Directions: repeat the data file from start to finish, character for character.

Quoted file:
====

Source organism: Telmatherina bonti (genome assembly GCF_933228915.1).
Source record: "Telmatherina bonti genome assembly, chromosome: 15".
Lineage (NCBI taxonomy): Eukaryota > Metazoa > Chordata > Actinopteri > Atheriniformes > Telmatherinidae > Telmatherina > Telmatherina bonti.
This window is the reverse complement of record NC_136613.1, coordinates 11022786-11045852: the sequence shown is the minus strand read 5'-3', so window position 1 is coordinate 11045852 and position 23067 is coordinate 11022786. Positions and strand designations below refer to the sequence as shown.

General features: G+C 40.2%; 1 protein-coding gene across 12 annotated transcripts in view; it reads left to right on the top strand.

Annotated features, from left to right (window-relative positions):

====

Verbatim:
Source organism: Telmatherina bonti (genome assembly GCF_933228915.1).
Source record: "Telmatherina bonti genome assembly, chromosome: 15".
Lineage (NCBI taxonomy): Eukaryota > Metazoa > Chordata > Actinopteri > Atheriniformes > Telmatherinidae > Telmatherina > Telmatherina bonti.
This window is the reverse complement of record NC_136613.1, coordinates 11022786-11045852: the sequence shown is the minus strand read 5'-3', so window position 1 is coordinate 11045852 and position 23067 is coordinate 11022786. Positions and strand designations below refer to the sequence as shown.

General features: G+C 40.2%; 1 protein-coding gene across 12 annotated transcripts in view; it reads left to right on the top strand.

Annotated features, from left to right (window-relative positions):